- Lastly, you always have the choice to withdraw the divorce petition if you so want. You would have to be the plaintiff to drop the divorce case.
Being the plaintiff or defendant should have no impact on the judge’s judgement in your divorce decree. However, it is clear how some procedural components of being the plaintiff may give you a sense of greater control over your divorce and less vulnerability to your spouse’s whims.
– Does It Matter Who Files for Divorce First?
The divorce proceedings will not be impacted by who files for divorce first, but the divorce plaintiff may benefit in some way as aforementioned. Many people who are going through separation may wonder whether it is better to be the plaintiff or the defendant, and the answer is that it makes no difference.
Since no-fault divorces are permitted in all US states, the plaintiff is not required to establish the defendant’s guilt.
It usually makes little difference whether you or your spouse serves the divorce summons because the court’s decision is not affected by this. Because you filed first, you are not immediately seen as the victim or the spouse who was wronged.
- The person who files a case first is always the plaintiff, and the other spouse is called the defendant. Filing first can offer you more time to prepare for divorce emotionally, financially, and mentally.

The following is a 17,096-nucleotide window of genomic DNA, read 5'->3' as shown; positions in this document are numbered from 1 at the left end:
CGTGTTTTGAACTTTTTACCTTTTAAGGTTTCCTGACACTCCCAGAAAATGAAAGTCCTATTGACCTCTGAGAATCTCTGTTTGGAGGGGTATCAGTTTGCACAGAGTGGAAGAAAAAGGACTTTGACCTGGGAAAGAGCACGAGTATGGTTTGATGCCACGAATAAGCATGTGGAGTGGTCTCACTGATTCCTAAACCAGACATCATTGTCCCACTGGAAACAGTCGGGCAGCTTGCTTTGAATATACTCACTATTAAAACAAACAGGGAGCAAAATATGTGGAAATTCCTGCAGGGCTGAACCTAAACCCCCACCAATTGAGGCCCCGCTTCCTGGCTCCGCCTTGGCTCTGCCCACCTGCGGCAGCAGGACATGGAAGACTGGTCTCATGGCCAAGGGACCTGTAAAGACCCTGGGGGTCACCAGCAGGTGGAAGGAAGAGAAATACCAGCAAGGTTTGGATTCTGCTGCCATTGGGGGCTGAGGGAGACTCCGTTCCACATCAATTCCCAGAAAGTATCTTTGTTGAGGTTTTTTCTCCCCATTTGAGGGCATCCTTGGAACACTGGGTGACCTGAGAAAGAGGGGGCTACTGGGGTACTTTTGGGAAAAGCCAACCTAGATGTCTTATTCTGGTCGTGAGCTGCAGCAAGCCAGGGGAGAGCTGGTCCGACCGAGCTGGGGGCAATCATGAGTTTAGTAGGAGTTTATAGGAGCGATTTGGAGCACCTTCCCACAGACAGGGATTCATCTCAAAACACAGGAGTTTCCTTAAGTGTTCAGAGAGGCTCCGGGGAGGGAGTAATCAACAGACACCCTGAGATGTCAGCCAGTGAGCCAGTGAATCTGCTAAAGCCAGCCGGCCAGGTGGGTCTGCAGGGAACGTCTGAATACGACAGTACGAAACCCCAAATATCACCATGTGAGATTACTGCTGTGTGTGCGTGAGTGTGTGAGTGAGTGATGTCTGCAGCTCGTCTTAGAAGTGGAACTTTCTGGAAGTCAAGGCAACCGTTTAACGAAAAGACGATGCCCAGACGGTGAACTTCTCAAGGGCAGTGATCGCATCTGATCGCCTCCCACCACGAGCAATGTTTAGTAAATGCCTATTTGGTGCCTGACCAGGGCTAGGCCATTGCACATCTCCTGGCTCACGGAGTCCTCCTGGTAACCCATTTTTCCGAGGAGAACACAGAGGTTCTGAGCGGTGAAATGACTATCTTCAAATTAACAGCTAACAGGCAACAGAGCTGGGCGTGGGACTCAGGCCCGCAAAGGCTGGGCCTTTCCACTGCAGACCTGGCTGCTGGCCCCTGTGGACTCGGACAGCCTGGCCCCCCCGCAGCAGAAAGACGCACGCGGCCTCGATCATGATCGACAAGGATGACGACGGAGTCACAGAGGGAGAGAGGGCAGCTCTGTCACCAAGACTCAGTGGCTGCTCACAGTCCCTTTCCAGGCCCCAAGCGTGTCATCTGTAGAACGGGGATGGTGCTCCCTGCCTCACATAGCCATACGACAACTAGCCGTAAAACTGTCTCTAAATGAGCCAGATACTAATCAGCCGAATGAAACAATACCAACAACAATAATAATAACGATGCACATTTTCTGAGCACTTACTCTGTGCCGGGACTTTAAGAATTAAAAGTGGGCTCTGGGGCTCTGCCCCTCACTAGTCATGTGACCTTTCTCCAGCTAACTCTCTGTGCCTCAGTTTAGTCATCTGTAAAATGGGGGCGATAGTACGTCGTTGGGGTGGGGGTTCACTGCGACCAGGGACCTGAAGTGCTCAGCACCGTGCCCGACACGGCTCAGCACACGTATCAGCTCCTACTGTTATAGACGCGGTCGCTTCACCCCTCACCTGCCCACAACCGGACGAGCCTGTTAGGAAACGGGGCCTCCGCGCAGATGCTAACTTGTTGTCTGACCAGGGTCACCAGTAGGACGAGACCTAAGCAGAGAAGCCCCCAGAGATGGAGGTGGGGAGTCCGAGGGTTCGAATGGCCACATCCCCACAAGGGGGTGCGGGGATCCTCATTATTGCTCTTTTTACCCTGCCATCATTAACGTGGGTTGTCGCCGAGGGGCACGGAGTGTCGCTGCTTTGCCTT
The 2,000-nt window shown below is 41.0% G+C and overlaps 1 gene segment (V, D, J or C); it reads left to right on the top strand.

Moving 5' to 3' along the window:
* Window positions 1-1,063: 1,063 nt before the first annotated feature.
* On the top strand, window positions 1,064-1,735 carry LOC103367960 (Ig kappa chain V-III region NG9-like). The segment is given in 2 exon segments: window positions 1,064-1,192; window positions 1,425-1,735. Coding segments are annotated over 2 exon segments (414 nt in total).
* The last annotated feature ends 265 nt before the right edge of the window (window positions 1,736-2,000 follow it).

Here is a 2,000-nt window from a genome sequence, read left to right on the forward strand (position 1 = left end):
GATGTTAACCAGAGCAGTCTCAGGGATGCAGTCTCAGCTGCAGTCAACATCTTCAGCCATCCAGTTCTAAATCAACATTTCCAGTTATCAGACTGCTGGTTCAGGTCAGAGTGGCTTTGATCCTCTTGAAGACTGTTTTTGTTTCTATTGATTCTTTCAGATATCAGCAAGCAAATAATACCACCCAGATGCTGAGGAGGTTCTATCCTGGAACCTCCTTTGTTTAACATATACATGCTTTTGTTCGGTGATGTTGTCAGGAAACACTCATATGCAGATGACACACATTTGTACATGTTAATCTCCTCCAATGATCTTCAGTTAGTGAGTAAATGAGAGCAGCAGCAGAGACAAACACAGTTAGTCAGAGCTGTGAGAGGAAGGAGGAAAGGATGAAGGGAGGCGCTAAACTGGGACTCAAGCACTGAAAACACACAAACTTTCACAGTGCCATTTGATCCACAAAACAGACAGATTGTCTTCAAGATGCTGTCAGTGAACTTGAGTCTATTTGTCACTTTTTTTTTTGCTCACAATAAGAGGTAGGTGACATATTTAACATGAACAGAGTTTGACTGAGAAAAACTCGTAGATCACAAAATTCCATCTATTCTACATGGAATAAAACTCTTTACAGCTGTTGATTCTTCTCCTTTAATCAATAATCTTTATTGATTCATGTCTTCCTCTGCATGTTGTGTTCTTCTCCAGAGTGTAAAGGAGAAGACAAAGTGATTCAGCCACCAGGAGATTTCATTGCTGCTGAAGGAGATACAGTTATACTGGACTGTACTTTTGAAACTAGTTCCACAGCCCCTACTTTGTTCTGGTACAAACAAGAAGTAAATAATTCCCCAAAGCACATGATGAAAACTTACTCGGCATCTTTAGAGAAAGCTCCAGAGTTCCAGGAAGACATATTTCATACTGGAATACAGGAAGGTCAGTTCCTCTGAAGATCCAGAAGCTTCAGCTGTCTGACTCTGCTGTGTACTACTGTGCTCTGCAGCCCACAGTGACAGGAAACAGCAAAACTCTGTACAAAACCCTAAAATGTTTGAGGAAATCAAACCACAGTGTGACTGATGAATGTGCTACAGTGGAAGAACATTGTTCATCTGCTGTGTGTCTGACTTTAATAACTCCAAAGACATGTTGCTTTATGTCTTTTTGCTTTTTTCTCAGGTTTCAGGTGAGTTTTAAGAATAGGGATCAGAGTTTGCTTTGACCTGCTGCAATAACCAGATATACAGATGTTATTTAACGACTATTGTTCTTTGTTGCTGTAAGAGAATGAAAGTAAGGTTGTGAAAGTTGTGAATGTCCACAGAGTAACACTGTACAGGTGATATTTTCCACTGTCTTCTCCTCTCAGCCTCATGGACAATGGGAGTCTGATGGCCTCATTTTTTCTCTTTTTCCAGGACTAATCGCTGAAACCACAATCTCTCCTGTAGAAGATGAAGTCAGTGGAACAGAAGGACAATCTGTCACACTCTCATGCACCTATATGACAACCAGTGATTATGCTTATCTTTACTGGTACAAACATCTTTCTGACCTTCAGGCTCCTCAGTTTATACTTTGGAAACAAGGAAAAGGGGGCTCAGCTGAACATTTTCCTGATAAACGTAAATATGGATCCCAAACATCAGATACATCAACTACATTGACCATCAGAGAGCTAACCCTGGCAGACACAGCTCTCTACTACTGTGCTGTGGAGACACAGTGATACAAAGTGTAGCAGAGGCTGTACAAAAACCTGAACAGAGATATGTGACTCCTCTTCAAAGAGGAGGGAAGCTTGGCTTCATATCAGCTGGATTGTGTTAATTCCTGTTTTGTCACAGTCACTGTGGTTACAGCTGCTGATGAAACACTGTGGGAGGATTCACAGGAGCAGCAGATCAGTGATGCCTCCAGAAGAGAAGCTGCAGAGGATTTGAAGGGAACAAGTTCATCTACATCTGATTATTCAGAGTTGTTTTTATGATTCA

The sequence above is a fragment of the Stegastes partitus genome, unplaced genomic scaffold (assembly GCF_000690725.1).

- When it comes to an uncontested divorce, who files first is not as crucial, because a mutual agreement is required for the allocation of their child custody issues.
- The costs of filing and serving your spouse will be your responsibility, but aside from some variations along the road, the court costs won’t differ significantly.
- Some people prefer to file first since it enables them to clearly state their desires right away. To better understand their spouse’s interests, some people, however, prefer to let their partner file first.
- Unlike the plaintiff, the defendant must be aware of the filing deadlines specified in the Statement of Claim in order to avoid missing their opportunity to complete the required paperwork.
Even in the best-case scenario, filing for divorce proceedings can be financially, physically, intellectually, and emotionally demanding. This is why it’s important to work with an experienced attorney, so read this guide to ascertain whether you want to be the plaintiff in the process or not.